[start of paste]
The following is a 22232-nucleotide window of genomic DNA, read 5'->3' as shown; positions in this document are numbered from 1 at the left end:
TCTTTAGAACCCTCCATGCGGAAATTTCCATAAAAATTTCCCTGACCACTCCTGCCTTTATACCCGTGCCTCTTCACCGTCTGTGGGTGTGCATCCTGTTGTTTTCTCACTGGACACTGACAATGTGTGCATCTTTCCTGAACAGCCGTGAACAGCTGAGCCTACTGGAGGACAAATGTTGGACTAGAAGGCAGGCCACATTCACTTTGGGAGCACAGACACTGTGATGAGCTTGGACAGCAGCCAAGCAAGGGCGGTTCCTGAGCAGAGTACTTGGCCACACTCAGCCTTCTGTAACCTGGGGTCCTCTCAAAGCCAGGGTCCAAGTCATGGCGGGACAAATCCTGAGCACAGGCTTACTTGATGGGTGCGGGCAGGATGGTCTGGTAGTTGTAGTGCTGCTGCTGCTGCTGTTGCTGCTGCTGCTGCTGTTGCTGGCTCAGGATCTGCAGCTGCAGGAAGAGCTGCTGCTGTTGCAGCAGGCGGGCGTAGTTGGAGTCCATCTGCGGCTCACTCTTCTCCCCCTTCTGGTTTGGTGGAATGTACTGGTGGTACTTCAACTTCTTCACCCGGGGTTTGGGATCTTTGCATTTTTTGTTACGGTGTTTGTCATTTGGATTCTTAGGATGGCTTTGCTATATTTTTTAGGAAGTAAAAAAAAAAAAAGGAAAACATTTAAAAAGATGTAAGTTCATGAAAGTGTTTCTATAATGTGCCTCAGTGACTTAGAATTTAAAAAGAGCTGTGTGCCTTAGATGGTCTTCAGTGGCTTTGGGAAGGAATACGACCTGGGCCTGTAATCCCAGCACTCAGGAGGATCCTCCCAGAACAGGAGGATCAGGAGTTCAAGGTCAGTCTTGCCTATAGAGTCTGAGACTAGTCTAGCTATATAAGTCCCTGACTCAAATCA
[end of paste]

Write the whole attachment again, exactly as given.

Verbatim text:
The following is a 22232-nucleotide window of genomic DNA, read 5'->3' as shown; positions in this document are numbered from 1 at the left end:
TCTTTAGAACCCTCCATGCGGAAATTTCCATAAAAATTTCCCTGACCACTCCTGCCTTTATACCCGTGCCTCTTCACCGTCTGTGGGTGTGCATCCTGTTGTTTTCTCACTGGACACTGACAATGTGTGCATCTTTCCTGAACAGCCGTGAACAGCTGAGCCTACTGGAGGACAAATGTTGGACTAGAAGGCAGGCCACATTCACTTTGGGAGCACAGACACTGTGATGAGCTTGGACAGCAGCCAAGCAAGGGCGGTTCCTGAGCAGAGTACTTGGCCACACTCAGCCTTCTGTAACCTGGGGTCCTCTCAAAGCCAGGGTCCAAGTCATGGCGGGACAAATCCTGAGCACAGGCTTACTTGATGGGTGCGGGCAGGATGGTCTGGTAGTTGTAGTGCTGCTGCTGCTGCTGTTGCTGCTGCTGCTGCTGTTGCTGGCTCAGGATCTGCAGCTGCAGGAAGAGCTGCTGCTGTTGCAGCAGGCGGGCGTAGTTGGAGTCCATCTGCGGCTCACTCTTCTCCCCCTTCTGGTTTGGTGGAATGTACTGGTGGTACTTCAACTTCTTCACCCGGGGTTTGGGATCTTTGCATTTTTTGTTACGGTGTTTGTCATTTGGATTCTTAGGATGGCTTTGCTATATTTTTTAGGAAGTAAAAAAAAAAAAAGGAAAACATTTAAAAAGATGTAAGTTCATGAAAGTGTTTCTATAATGTGCCTCAGTGACTTAGAATTTAAAAAGAGCTGTGTGCCTTAGATGGTCTTCAGTGGCTTTGGGAAGGAATACGACCTGGGCCTGTAATCCCAGCACTCAGGAGGATCCTCCCAGAACAGGAGGATCAGGAGTTCAAGGTCAGTCTTGCCTATAGAGTCTGAGACTAGTCTAGCTATATAAGTCCCTGACTCAAATCA